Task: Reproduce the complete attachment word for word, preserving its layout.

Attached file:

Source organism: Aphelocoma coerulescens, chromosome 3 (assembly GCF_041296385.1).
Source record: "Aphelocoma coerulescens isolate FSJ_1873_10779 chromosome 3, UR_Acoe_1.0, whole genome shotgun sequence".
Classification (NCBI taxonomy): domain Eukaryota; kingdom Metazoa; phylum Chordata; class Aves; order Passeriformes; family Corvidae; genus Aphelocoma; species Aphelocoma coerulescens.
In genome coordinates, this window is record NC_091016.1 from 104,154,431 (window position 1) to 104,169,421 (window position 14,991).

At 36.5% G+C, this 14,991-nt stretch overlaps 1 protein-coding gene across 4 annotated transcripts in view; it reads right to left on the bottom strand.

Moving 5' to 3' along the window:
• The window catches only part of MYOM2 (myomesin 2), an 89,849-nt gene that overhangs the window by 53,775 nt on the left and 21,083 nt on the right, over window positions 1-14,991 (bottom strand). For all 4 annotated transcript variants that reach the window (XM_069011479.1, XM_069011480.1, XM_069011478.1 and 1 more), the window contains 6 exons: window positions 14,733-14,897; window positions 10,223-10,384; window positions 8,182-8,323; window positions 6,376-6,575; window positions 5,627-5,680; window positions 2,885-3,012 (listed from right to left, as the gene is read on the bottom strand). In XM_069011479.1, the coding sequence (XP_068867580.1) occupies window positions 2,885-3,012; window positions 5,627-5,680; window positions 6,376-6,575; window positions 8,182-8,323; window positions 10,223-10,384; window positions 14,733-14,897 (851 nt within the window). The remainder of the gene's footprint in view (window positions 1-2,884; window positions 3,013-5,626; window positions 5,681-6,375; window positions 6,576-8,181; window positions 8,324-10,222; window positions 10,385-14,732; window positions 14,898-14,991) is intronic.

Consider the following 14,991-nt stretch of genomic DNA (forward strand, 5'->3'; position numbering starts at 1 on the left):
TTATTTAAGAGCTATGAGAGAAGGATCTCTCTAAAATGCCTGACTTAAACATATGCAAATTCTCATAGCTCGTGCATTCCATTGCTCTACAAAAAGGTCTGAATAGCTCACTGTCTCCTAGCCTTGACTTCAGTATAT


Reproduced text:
Source organism: Aphelocoma coerulescens, chromosome 3 (assembly GCF_041296385.1).
Source record: "Aphelocoma coerulescens isolate FSJ_1873_10779 chromosome 3, UR_Acoe_1.0, whole genome shotgun sequence".
Classification (NCBI taxonomy): domain Eukaryota; kingdom Metazoa; phylum Chordata; class Aves; order Passeriformes; family Corvidae; genus Aphelocoma; species Aphelocoma coerulescens.
In genome coordinates, this window is record NC_091016.1 from 104,154,431 (window position 1) to 104,169,421 (window position 14,991).

At 36.5% G+C, this 14,991-nt stretch overlaps 1 protein-coding gene across 4 annotated transcripts in view; it reads right to left on the bottom strand.

Moving 5' to 3' along the window:
• The window catches only part of MYOM2 (myomesin 2), an 89,849-nt gene that overhangs the window by 53,775 nt on the left and 21,083 nt on the right, over window positions 1-14,991 (bottom strand). For all 4 annotated transcript variants that reach the window (XM_069011479.1, XM_069011480.1, XM_069011478.1 and 1 more), the window contains 6 exons: window positions 14,733-14,897; window positions 10,223-10,384; window positions 8,182-8,323; window positions 6,376-6,575; window positions 5,627-5,680; window positions 2,885-3,012 (listed from right to left, as the gene is read on the bottom strand). In XM_069011479.1, the coding sequence (XP_068867580.1) occupies window positions 2,885-3,012; window positions 5,627-5,680; window positions 6,376-6,575; window positions 8,182-8,323; window positions 10,223-10,384; window positions 14,733-14,897 (851 nt within the window). The remainder of the gene's footprint in view (window positions 1-2,884; window positions 3,013-5,626; window positions 5,681-6,375; window positions 6,576-8,181; window positions 8,324-10,222; window positions 10,385-14,732; window positions 14,898-14,991) is intronic.

Consider the following 14,991-nt stretch of genomic DNA (forward strand, 5'->3'; position numbering starts at 1 on the left):
TTATTTAAGAGCTATGAGAGAAGGATCTCTCTAAAATGCCTGACTTAAACATATGCAAATTCTCATAGCTCGTGCATTCCATTGCTCTACAAAAAGGTCTGAATAGCTCACTGTCTCCTAGCCTTGACTTCAGTATAT